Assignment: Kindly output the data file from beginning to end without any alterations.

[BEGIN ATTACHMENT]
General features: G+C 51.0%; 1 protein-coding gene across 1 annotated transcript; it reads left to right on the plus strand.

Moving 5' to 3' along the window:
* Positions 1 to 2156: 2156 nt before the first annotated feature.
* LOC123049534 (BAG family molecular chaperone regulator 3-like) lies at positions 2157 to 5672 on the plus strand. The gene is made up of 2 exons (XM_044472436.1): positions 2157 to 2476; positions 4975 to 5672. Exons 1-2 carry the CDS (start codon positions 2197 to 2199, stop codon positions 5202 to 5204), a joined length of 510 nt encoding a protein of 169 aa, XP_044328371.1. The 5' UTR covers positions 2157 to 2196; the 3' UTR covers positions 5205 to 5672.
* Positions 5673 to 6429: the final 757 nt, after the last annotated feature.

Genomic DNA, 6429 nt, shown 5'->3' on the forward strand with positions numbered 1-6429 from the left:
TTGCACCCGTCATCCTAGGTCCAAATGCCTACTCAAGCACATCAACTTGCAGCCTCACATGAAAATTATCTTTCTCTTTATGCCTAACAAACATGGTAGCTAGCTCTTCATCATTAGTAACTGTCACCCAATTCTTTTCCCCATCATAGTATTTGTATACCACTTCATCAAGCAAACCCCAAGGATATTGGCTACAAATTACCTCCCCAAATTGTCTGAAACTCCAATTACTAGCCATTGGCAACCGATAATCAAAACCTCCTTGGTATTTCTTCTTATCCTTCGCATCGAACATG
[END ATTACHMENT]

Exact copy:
General features: G+C 51.0%; 1 protein-coding gene across 1 annotated transcript; it reads left to right on the plus strand.

Moving 5' to 3' along the window:
* Positions 1 to 2156: 2156 nt before the first annotated feature.
* LOC123049534 (BAG family molecular chaperone regulator 3-like) lies at positions 2157 to 5672 on the plus strand. The gene is made up of 2 exons (XM_044472436.1): positions 2157 to 2476; positions 4975 to 5672. Exons 1-2 carry the CDS (start codon positions 2197 to 2199, stop codon positions 5202 to 5204), a joined length of 510 nt encoding a protein of 169 aa, XP_044328371.1. The 5' UTR covers positions 2157 to 2196; the 3' UTR covers positions 5205 to 5672.
* Positions 5673 to 6429: the final 757 nt, after the last annotated feature.

Genomic DNA, 6429 nt, shown 5'->3' on the forward strand with positions numbered 1-6429 from the left:
TTGCACCCGTCATCCTAGGTCCAAATGCCTACTCAAGCACATCAACTTGCAGCCTCACATGAAAATTATCTTTCTCTTTATGCCTAACAAACATGGTAGCTAGCTCTTCATCATTAGTAACTGTCACCCAATTCTTTTCCCCATCATAGTATTTGTATACCACTTCATCAAGCAAACCCCAAGGATATTGGCTACAAATTACCTCCCCAAATTGTCTGAAACTCCAATTACTAGCCATTGGCAACCGATAATCAAAACCTCCTTGGTATTTCTTCTTATCCTTCGCATCGAACATG